While at his death at the age of 97 Esteban Vicente had always been considered one of the core members of the New York School, the current exhibition of his work at the Parrish Museum in Southampton illustrates that in certain areas, Vicente’s approaches and painterly priorities often placed him at odds with central tenets of what we now consider abstract expressionism.
Perhaps most immediately, Vicente deviated from the norms in that, rather than complete spontaneity wrought by sheer impulse through unconscious motivations, he strove to constantly maintain a measure of deliberate structure and order in the manner he organized the picture plane. Constantly seeking to conceptually explain complex images in terms of simplified structures, over time his gestural approach became more refined, allowing the nuanced juxtaposition of elements to create extremely subtle rhythms in which shape, light and pigment combine to orchestrate the works’ compositional flow and visual impact.
Born in 1903 in Turegano, Spain, Vicente enrolled at Madrid’s Real Academia de Bellas Artes where he originally studied sculpture before switching to representational painting, later commenting on the switch that he “always made the heads too small anyway.” During this period, he also became involved in the “Generation of 27”, an influential group of avant-garde poets and artists that included Óscar Domínguez, Luis Buñuel, and the painter and sculptor Maruja Mallo before he moved to New York in 1936 during the Spanish American War.
By the late 1940’s, Vicente had moved completely away from his more representational works and was committed to exploring abstraction, looking for inspiration towards American Modernists such as John Marin, Arthur Dove, and Marsden Hartley, as well as Hans Hoffman, all of whom influenced Vicente’s integration of subtle gradations of color as a means of conveying both concrete form as well as emotional content.
Interestingly, these influences were to continue throughout his life and career, with the earliest works in the exhibition containing many of the same pictorial elements and overtones that are present in many of the more recent paintings. In “Untitled” (oil on canvas, 1950), for example, the analytical use of pigment is employed to define form as suggestive and luminous splashes of color and also serves to define a rhythmic sense of space within the confines of the picture plane. Moving chronologically forward, these same techniques and approaches are continued throughout as is evidenced in paintings such as “Number 8” (oil on canvas, 1958), “Untitled No. 5” (oil on canvas, 1961), or “Symphony” (oil on canvas, 1996).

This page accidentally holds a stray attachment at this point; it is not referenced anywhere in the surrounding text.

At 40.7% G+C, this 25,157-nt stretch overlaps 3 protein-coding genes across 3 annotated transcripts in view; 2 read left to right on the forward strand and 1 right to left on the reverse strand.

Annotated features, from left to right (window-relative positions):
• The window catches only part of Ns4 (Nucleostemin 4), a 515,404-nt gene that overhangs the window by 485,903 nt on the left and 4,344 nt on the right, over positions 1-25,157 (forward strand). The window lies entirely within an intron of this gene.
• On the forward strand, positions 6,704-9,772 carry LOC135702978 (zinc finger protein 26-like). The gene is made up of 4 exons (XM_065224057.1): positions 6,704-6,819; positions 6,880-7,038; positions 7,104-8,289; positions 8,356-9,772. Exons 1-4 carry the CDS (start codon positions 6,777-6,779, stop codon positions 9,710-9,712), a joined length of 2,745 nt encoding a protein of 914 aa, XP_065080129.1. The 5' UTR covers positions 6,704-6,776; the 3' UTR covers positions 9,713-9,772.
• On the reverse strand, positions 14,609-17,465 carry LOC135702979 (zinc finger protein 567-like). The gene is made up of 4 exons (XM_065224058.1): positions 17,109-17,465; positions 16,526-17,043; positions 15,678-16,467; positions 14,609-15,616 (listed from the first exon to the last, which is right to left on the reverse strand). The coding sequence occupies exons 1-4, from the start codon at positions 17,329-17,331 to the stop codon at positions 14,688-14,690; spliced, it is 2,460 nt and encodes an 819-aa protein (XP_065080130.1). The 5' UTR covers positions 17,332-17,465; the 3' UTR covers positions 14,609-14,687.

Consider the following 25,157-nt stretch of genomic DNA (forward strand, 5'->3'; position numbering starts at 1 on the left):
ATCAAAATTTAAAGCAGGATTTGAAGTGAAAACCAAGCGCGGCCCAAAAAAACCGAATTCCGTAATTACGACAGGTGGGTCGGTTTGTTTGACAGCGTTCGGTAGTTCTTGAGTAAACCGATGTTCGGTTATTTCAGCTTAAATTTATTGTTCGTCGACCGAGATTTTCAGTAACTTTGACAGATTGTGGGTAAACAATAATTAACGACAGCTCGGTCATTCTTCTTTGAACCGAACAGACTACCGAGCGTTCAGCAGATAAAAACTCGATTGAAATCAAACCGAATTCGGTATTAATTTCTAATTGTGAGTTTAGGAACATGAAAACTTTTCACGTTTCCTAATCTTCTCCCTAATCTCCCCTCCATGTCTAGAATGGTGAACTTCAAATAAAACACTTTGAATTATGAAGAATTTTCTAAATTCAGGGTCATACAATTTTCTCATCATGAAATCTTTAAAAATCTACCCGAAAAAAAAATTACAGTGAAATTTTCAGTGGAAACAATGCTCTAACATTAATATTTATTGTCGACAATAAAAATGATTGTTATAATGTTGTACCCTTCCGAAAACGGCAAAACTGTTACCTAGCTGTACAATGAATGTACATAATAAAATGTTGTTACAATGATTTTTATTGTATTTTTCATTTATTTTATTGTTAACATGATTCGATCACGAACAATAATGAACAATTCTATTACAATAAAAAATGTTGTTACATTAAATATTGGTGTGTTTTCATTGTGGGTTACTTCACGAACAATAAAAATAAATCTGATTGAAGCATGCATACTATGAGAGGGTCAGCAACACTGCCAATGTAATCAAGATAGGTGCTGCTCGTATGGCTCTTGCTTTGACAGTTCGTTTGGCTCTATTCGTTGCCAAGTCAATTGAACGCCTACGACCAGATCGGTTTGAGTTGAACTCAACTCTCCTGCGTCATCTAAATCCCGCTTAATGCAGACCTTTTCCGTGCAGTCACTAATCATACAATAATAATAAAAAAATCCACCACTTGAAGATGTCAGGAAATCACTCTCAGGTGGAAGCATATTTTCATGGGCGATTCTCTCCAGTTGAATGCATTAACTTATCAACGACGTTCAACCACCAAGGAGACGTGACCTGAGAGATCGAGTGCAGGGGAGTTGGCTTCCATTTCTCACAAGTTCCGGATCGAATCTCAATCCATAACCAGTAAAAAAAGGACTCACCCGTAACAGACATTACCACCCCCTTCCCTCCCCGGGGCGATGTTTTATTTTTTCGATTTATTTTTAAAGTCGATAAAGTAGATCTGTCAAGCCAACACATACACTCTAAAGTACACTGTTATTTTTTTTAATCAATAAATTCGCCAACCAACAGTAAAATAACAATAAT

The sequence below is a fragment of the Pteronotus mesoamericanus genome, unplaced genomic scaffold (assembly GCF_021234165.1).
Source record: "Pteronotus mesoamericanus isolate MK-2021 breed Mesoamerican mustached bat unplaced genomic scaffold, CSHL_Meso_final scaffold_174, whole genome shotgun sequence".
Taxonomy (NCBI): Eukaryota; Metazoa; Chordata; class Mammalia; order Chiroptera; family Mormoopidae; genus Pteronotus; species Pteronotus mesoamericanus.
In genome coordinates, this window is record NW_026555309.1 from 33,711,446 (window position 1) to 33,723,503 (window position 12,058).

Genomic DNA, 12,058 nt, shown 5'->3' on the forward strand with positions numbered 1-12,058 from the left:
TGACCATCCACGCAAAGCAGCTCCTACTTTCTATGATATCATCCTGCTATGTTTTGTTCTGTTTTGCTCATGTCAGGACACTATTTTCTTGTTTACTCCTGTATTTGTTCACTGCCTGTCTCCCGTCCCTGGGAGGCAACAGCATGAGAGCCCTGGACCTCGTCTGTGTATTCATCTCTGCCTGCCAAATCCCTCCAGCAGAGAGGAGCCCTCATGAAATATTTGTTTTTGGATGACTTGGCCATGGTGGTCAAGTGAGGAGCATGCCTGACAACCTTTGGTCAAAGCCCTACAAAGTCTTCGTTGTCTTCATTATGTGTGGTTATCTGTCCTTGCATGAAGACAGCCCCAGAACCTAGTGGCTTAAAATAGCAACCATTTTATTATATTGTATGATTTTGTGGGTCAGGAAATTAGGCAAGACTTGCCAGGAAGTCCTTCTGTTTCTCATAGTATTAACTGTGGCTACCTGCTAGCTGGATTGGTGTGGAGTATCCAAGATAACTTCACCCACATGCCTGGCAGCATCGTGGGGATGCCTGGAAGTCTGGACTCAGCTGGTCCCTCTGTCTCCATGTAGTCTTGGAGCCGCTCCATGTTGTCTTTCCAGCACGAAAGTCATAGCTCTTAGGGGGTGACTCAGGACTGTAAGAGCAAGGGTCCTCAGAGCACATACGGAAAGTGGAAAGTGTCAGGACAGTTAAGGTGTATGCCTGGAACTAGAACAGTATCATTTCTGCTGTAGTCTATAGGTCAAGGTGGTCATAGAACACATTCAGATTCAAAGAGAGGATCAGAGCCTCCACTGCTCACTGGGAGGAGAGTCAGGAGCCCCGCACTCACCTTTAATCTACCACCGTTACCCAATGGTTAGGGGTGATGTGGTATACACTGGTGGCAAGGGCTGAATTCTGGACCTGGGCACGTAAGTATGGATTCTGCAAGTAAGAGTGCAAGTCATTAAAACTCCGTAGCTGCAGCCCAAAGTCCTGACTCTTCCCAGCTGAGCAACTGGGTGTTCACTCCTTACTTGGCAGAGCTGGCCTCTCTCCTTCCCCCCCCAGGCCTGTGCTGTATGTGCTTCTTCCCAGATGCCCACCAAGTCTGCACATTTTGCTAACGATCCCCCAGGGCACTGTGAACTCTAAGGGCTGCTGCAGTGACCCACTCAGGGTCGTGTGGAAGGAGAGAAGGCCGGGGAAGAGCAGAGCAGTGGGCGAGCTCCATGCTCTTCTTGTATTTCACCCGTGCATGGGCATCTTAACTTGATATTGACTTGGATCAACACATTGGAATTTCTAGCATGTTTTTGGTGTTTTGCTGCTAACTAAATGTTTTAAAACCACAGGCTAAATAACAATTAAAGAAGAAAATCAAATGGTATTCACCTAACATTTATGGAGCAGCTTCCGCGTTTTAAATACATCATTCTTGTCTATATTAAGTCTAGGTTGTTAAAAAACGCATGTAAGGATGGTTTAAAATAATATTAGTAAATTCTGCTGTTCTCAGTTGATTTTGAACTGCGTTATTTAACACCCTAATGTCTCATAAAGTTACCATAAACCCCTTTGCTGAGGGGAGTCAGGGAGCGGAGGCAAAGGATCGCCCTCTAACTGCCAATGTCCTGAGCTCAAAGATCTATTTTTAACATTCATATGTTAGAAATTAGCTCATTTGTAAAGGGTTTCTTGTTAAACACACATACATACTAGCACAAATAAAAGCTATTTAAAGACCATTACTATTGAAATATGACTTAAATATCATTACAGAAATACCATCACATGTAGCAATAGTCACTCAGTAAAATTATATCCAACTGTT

Towards the end, as he sought even more simplified forms as the work evolved, echoes of his American Modernist antecedents became even more pronounced in works such as “Countryside” and “Color Luz” (both oil on canvas, 1999) which are redolent of Milton Avery in their luminous use of light and color which is both boldly gestural and poetically melodic.
Additionally, offered as part of the exhibition are a selection of more than 30 works on paper by Vicente’s close friends from the East End, colleagues from the famed New York artist group known as “The Club”, and former students from his over 30 years of teaching as a founding member of the New York Studio School. Including works by Chuck Close, James Brooks, Willem de Kooning, Jackson Pollock, and Alfonso Ossorio among others, the emphasis is less on the aesthetic connections between these artists and Vicente than the fact that they all were part of a rather unique and dramatic chapter in the history of contemporary art. (This is particularly apparent by the inclusion of a work by Salvadore Dali, who was associated with Vicente from art school in Madrid but for whom, due to Dali’s fealty to the Fascist Generalissimo Franco, was someone that Esteban vocally derided and truly despised).
Also included in the exhibition at the Parrish, are large-scale color images from 1993 of Vicente by photographer Laurie Lambrecht that chronicles a day in the life of the artist’s studio along with a video, together providing an existential snapshot into Vicente’s approach to art and painting.
The exhibition at the Parrish Museum in Southampton titled “Esteban Vicente: Portrait of an Artist” continues through April 10.